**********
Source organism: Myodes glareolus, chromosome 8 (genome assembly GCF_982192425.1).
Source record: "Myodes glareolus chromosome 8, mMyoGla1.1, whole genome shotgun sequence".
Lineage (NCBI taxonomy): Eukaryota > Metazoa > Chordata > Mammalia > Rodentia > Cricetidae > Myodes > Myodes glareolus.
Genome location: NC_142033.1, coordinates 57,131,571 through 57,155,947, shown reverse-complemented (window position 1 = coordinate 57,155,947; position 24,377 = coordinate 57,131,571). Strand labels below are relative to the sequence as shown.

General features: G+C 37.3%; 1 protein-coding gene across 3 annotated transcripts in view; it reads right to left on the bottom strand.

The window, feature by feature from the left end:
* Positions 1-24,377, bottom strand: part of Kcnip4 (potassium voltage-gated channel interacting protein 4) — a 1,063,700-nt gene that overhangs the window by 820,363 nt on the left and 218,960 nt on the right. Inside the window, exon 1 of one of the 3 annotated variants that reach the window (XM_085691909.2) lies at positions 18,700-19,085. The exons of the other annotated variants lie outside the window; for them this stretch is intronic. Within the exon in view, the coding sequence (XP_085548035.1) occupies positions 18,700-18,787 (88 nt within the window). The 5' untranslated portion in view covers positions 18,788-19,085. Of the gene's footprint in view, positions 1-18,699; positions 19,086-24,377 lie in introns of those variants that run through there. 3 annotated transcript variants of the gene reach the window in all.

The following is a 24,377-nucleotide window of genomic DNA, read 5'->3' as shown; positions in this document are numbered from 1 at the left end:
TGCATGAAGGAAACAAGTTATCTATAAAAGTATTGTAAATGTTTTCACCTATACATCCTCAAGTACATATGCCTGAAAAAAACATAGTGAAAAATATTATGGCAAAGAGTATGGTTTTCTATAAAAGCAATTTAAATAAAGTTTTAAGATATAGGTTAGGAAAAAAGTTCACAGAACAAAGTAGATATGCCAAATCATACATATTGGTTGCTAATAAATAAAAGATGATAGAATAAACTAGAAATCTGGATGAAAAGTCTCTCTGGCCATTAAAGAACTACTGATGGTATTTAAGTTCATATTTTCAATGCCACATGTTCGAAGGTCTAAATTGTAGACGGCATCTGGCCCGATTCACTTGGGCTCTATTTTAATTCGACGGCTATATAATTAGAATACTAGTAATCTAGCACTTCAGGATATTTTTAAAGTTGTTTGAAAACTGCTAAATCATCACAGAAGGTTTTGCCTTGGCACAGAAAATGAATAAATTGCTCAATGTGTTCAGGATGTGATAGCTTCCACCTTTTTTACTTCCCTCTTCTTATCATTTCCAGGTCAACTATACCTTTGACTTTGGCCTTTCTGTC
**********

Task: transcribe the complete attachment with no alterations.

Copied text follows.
Source organism: Myodes glareolus, chromosome 8 (genome assembly GCF_982192425.1).
Source record: "Myodes glareolus chromosome 8, mMyoGla1.1, whole genome shotgun sequence".
Lineage (NCBI taxonomy): Eukaryota > Metazoa > Chordata > Mammalia > Rodentia > Cricetidae > Myodes > Myodes glareolus.
Genome location: NC_142033.1, coordinates 57,131,571 through 57,155,947, shown reverse-complemented (window position 1 = coordinate 57,155,947; position 24,377 = coordinate 57,131,571). Strand labels below are relative to the sequence as shown.

General features: G+C 37.3%; 1 protein-coding gene across 3 annotated transcripts in view; it reads right to left on the bottom strand.

The window, feature by feature from the left end:
* Positions 1-24,377, bottom strand: part of Kcnip4 (potassium voltage-gated channel interacting protein 4) — a 1,063,700-nt gene that overhangs the window by 820,363 nt on the left and 218,960 nt on the right. Inside the window, exon 1 of one of the 3 annotated variants that reach the window (XM_085691909.2) lies at positions 18,700-19,085. The exons of the other annotated variants lie outside the window; for them this stretch is intronic. Within the exon in view, the coding sequence (XP_085548035.1) occupies positions 18,700-18,787 (88 nt within the window). The 5' untranslated portion in view covers positions 18,788-19,085. Of the gene's footprint in view, positions 1-18,699; positions 19,086-24,377 lie in introns of those variants that run through there. 3 annotated transcript variants of the gene reach the window in all.

The following is a 24,377-nucleotide window of genomic DNA, read 5'->3' as shown; positions in this document are numbered from 1 at the left end:
TGCATGAAGGAAACAAGTTATCTATAAAAGTATTGTAAATGTTTTCACCTATACATCCTCAAGTACATATGCCTGAAAAAAACATAGTGAAAAATATTATGGCAAAGAGTATGGTTTTCTATAAAAGCAATTTAAATAAAGTTTTAAGATATAGGTTAGGAAAAAAGTTCACAGAACAAAGTAGATATGCCAAATCATACATATTGGTTGCTAATAAATAAAAGATGATAGAATAAACTAGAAATCTGGATGAAAAGTCTCTCTGGCCATTAAAGAACTACTGATGGTATTTAAGTTCATATTTTCAATGCCACATGTTCGAAGGTCTAAATTGTAGACGGCATCTGGCCCGATTCACTTGGGCTCTATTTTAATTCGACGGCTATATAATTAGAATACTAGTAATCTAGCACTTCAGGATATTTTTAAAGTTGTTTGAAAACTGCTAAATCATCACAGAAGGTTTTGCCTTGGCACAGAAAATGAATAAATTGCTCAATGTGTTCAGGATGTGATAGCTTCCACCTTTTTTACTTCCCTCTTCTTATCATTTCCAGGTCAACTATACCTTTGACTTTGGCCTTTCTGTC